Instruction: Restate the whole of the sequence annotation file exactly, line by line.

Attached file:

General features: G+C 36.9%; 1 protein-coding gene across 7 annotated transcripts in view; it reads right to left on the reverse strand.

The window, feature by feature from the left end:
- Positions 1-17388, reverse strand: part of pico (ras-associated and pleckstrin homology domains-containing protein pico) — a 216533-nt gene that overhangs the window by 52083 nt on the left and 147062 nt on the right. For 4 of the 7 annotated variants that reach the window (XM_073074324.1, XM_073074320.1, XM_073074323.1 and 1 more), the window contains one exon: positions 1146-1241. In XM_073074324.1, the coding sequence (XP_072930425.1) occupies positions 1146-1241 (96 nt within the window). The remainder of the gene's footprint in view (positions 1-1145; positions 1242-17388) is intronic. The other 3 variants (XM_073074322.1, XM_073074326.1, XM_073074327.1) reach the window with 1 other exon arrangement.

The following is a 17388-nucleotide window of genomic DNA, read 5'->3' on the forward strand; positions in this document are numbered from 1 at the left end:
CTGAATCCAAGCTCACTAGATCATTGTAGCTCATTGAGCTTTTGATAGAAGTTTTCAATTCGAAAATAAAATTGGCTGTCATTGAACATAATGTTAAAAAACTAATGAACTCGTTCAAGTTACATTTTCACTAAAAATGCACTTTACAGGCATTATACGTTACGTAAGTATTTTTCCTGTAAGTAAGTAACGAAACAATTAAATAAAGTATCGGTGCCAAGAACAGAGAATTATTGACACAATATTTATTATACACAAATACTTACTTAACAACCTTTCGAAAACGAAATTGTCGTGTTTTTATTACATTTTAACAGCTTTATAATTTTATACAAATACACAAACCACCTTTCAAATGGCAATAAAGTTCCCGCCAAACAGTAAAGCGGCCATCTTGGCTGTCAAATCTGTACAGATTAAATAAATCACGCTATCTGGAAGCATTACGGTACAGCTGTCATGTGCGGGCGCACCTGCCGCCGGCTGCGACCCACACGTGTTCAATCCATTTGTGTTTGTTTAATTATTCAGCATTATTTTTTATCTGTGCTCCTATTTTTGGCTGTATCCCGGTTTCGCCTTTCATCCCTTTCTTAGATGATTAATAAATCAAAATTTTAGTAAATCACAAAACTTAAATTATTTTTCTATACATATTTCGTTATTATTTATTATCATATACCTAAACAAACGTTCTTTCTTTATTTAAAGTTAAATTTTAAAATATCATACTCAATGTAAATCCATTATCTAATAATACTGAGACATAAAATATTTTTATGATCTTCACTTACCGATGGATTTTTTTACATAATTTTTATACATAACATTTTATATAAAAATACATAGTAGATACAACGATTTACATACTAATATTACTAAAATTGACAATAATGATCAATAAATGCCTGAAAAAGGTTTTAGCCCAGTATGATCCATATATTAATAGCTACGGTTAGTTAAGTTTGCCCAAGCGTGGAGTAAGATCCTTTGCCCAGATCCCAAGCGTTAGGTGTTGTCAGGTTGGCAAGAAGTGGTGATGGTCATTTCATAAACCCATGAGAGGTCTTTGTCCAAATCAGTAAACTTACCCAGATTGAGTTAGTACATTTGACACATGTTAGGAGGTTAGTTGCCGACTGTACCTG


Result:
General features: G+C 36.9%; 1 protein-coding gene across 7 annotated transcripts in view; it reads right to left on the reverse strand.

The window, feature by feature from the left end:
- Positions 1-17388, reverse strand: part of pico (ras-associated and pleckstrin homology domains-containing protein pico) — a 216533-nt gene that overhangs the window by 52083 nt on the left and 147062 nt on the right. For 4 of the 7 annotated variants that reach the window (XM_073074324.1, XM_073074320.1, XM_073074323.1 and 1 more), the window contains one exon: positions 1146-1241. In XM_073074324.1, the coding sequence (XP_072930425.1) occupies positions 1146-1241 (96 nt within the window). The remainder of the gene's footprint in view (positions 1-1145; positions 1242-17388) is intronic. The other 3 variants (XM_073074322.1, XM_073074326.1, XM_073074327.1) reach the window with 1 other exon arrangement.

The following is a 17388-nucleotide window of genomic DNA, read 5'->3' on the forward strand; positions in this document are numbered from 1 at the left end:
CTGAATCCAAGCTCACTAGATCATTGTAGCTCATTGAGCTTTTGATAGAAGTTTTCAATTCGAAAATAAAATTGGCTGTCATTGAACATAATGTTAAAAAACTAATGAACTCGTTCAAGTTACATTTTCACTAAAAATGCACTTTACAGGCATTATACGTTACGTAAGTATTTTTCCTGTAAGTAAGTAACGAAACAATTAAATAAAGTATCGGTGCCAAGAACAGAGAATTATTGACACAATATTTATTATACACAAATACTTACTTAACAACCTTTCGAAAACGAAATTGTCGTGTTTTTATTACATTTTAACAGCTTTATAATTTTATACAAATACACAAACCACCTTTCAAATGGCAATAAAGTTCCCGCCAAACAGTAAAGCGGCCATCTTGGCTGTCAAATCTGTACAGATTAAATAAATCACGCTATCTGGAAGCATTACGGTACAGCTGTCATGTGCGGGCGCACCTGCCGCCGGCTGCGACCCACACGTGTTCAATCCATTTGTGTTTGTTTAATTATTCAGCATTATTTTTTATCTGTGCTCCTATTTTTGGCTGTATCCCGGTTTCGCCTTTCATCCCTTTCTTAGATGATTAATAAATCAAAATTTTAGTAAATCACAAAACTTAAATTATTTTTCTATACATATTTCGTTATTATTTATTATCATATACCTAAACAAACGTTCTTTCTTTATTTAAAGTTAAATTTTAAAATATCATACTCAATGTAAATCCATTATCTAATAATACTGAGACATAAAATATTTTTATGATCTTCACTTACCGATGGATTTTTTTACATAATTTTTATACATAACATTTTATATAAAAATACATAGTAGATACAACGATTTACATACTAATATTACTAAAATTGACAATAATGATCAATAAATGCCTGAAAAAGGTTTTAGCCCAGTATGATCCATATATTAATAGCTACGGTTAGTTAAGTTTGCCCAAGCGTGGAGTAAGATCCTTTGCCCAGATCCCAAGCGTTAGGTGTTGTCAGGTTGGCAAGAAGTGGTGATGGTCATTTCATAAACCCATGAGAGGTCTTTGTCCAAATCAGTAAACTTACCCAGATTGAGTTAGTACATTTGACACATGTTAGGAGGTTAGTTGCCGACTGTACCTG